In today’s modern world, as we continue to move aspects of our lives from the analogue over to the digital, there exists also a sentimental desire to return to simpler origins. There are some commodities that remain treasured in their analogue formats, a primary example being clocks and timepieces.
While functionality plays a large part in the collectability of clocks, there are other features that are desired when purchasing an antique clock, ranging from decoration of cases, condition, movements, and makers. Size is also important for some collectors who give preference to table, carriage, and bracket clocks, which occupy little room and are easily showcased on existing furniture or cabinetry.
With the popularity of antique clocks on the rise, we paid a visit to the workshop of our antiquarian horologist Philip Gore, and asked him to share his top five tips on clock maintenance, drawing from his 40 years of experience handling and fixing clocks of all sizes and types.
1. Wind, wind, wind
Consistency is key. Establish a regular winding pattern once a week
– regular as clockwork. Overwinding is an old wives’ tale! Wind it fully until the end and remember to rewind the next week.
2. Mind your movement
When redecorating, be mindful of moving your clock, as clocks are sensitive to shifts. If you must move the clock, it is strongly recommended that you remove the pendulum, which sits on a delicate suspension spring that can be damaged or broken if not handled correctly. Alternatively, for large and heavy clocks, it is recommended to have these moved and set up in the new location by a professional horologist.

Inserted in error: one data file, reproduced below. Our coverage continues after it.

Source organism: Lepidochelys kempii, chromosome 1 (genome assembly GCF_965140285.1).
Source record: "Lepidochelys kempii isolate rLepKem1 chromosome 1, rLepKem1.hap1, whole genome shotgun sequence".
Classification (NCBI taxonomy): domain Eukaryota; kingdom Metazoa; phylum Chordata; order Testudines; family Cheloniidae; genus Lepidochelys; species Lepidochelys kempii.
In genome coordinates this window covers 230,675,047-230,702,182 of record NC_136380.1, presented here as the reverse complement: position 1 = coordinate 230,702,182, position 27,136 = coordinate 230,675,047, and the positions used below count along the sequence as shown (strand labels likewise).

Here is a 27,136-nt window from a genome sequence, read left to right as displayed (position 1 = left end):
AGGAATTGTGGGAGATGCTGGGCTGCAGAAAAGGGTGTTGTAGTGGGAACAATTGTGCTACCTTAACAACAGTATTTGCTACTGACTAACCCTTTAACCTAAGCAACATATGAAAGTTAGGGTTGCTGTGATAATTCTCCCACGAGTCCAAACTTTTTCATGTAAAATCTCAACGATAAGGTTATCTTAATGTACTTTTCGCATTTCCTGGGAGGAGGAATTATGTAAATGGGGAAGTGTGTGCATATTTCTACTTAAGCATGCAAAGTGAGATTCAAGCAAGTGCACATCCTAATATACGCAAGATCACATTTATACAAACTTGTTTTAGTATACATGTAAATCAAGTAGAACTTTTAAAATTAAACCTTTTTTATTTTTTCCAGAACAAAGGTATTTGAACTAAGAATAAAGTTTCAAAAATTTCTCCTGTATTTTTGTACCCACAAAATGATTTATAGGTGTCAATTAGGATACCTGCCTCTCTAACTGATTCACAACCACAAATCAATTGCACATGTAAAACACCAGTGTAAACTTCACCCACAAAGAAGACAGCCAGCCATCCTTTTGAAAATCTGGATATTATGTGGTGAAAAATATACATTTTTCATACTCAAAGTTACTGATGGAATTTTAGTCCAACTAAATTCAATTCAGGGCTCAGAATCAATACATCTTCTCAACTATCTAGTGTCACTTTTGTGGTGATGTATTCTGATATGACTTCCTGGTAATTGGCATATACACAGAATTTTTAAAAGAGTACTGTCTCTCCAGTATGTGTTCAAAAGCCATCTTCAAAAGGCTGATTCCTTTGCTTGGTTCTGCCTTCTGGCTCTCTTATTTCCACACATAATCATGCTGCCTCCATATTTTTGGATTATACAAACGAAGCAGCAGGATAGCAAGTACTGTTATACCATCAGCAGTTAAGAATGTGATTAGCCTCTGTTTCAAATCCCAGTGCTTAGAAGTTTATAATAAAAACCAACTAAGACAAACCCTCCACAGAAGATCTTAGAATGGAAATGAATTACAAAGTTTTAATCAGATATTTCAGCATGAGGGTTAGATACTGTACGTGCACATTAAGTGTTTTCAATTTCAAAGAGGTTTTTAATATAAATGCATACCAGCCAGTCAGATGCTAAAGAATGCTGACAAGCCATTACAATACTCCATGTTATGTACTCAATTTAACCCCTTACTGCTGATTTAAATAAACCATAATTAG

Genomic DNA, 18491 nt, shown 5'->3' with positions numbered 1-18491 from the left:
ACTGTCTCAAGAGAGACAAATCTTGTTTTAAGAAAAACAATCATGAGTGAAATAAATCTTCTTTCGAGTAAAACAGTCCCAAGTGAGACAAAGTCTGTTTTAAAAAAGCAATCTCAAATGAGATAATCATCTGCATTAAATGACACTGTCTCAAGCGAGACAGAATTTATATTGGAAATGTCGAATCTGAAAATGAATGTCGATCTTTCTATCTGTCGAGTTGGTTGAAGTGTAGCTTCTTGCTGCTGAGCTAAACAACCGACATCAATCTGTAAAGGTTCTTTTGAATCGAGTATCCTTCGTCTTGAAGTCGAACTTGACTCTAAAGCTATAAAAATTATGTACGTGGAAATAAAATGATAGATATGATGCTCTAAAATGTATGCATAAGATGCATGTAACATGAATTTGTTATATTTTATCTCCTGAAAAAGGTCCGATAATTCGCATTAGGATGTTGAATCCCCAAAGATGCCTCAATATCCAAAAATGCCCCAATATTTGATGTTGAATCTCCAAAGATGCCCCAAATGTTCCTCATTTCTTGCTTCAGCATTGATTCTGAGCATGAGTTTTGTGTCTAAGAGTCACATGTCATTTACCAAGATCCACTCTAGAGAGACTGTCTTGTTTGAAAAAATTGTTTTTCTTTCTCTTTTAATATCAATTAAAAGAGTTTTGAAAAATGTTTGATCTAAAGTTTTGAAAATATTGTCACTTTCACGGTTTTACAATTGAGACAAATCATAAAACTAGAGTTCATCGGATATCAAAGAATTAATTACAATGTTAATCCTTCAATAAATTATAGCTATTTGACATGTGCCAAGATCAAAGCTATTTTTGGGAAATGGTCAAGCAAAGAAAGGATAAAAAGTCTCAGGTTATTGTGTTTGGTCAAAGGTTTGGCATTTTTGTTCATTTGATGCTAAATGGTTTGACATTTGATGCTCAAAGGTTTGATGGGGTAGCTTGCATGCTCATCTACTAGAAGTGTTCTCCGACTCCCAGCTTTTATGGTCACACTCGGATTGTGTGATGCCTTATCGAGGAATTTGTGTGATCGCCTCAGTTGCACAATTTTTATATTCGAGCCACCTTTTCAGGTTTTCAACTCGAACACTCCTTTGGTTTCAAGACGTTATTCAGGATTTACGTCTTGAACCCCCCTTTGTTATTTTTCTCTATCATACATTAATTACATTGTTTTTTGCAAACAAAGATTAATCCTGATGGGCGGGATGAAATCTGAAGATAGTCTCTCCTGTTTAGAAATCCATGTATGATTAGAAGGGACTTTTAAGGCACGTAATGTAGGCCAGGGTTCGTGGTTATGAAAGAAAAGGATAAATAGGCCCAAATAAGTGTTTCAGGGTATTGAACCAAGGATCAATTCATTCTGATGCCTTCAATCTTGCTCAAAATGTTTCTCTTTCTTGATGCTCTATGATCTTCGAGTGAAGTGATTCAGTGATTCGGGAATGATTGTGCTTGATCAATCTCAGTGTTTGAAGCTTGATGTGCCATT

3. Always move forwards
When setting the time, never wind the hands backwards – only forwards, stopping on hour, half hour, or quarter time where relevant to allow the clock to strike. This is crucial to avoid the clock going out of phrase and to avoid breaking the delicate hands.
4. Trust the professionals
Professional maintenance is a must. Servicing is recommended as frequently as every five years, certainly no longer than ten. This keeps your clock in good order and ensures accurate timekeeping.
5. Location is key
Choose your clock location well. Veer towards mantelpieces or larger furniture and make sure it’s on a level and stable surface. Avoid small side tables and pianos, as the pendulum may stop moving if affected by vibrations and movement.
With thanks to Philip Gore for his time.